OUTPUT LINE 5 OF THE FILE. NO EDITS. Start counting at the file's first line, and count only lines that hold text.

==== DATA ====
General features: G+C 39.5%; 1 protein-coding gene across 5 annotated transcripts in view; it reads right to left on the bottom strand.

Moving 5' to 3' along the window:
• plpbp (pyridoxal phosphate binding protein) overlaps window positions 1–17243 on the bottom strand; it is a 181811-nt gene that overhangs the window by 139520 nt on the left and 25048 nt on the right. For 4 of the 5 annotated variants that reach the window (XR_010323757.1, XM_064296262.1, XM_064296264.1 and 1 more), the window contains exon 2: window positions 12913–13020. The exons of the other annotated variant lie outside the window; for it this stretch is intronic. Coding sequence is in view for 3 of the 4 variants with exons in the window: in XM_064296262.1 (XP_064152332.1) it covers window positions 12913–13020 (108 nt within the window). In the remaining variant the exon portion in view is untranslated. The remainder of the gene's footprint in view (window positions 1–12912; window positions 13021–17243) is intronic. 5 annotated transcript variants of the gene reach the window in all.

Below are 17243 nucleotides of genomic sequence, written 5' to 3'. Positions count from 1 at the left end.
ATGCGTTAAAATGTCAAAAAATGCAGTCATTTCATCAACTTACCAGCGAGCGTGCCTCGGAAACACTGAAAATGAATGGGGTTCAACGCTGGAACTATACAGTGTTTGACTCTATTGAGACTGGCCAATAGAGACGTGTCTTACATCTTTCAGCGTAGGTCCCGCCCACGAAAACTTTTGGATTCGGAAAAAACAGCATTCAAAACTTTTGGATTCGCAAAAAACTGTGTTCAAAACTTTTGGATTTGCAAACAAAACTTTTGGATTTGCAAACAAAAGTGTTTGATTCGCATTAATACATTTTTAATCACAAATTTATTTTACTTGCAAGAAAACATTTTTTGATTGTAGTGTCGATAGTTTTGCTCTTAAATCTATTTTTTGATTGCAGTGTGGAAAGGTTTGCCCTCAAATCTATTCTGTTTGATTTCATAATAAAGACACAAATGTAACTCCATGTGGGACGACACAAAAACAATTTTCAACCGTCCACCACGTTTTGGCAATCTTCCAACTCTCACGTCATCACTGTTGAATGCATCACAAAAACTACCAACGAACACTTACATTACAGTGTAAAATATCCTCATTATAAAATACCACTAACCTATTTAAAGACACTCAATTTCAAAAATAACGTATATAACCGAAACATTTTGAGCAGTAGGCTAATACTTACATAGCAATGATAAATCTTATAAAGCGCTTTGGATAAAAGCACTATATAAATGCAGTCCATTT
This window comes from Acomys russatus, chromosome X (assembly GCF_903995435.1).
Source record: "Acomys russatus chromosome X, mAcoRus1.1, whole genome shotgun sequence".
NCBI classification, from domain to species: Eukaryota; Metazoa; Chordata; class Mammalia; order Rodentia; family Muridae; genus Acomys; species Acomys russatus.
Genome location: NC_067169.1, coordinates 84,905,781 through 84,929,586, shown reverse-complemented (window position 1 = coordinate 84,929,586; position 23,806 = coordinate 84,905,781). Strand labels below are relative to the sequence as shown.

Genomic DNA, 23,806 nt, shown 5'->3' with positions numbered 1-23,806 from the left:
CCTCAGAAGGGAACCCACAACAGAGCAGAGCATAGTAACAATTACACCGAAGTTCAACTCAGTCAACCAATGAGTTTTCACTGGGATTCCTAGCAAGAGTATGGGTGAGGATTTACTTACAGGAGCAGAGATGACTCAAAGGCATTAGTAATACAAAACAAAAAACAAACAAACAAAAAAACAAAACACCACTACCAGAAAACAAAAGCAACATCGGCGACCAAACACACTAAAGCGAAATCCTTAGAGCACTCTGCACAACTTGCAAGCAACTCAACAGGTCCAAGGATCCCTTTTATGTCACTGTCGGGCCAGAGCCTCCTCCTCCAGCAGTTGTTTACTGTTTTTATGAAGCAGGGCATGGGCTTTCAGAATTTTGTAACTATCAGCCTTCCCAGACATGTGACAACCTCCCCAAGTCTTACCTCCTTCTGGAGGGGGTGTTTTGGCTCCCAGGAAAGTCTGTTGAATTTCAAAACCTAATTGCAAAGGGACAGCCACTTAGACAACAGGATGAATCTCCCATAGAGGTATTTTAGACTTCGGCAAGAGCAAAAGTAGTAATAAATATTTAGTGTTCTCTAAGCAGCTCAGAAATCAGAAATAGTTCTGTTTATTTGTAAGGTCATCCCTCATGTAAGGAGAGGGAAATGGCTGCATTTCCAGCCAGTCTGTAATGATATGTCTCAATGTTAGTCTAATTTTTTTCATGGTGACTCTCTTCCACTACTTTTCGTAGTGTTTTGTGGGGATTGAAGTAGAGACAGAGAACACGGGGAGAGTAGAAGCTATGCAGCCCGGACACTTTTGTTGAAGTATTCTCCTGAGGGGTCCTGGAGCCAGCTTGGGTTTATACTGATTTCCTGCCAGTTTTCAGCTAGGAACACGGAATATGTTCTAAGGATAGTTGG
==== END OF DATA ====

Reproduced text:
ATGCGTTAAAATGTCAAAAAATGCAGTCATTTCATCAACTTACCAGCGAGCGTGCCTCGGAAACACTGAAAATGAATGGGGTTCAACGCTGGAACTATACAGTGTTTGACTCTATTGAGACTGGCCAATAGAGACGTGTCTTACATCTTTCAGCGTAGGTCCCGCCCACGAAAACTTTTGGATTCGGAAAAAACAGCATTCAAAACTTTTGGATTCGCAAAAAACTGTGTTCAAAACTTTTGGATTTGCAAACAAAACTTTTGGATTTGCAAACAAAAGTGTTTGATTCGCATTAATACATTTTTAATCACAAATTTATTTTACTTGCAAGAAAACATTTTTTGATTGTAGTGTCGATAGTTTTGCTCTTAAATCTATTTTTTGATTGCAGTGTGGAAAGGTTTGCCCTCAAATCTATTCTGTTTGATTTCATAATAAAGACACAAATGTAACTCCATGTGGGACGACACAAAAACAATTTTCAACCGTCCACCACGTTTTGGCAATCTTCCAACTCTCACGTCATCACTGTTGAATGCATCACAAAAACTACCAACGAACACTTACATTACAGTGTAAAATATCCTCATTATAAAATACCACTAACCTATTTAAAGACACTCAATTTCAAAAATAACGTATATAACCGAAACATTTTGAGCAGTAGGCTAATACTTACATAGCAATGATAAATCTTATAAAGCGCTTTGGATAAAAGCACTATATAAATGCAGTCCATTT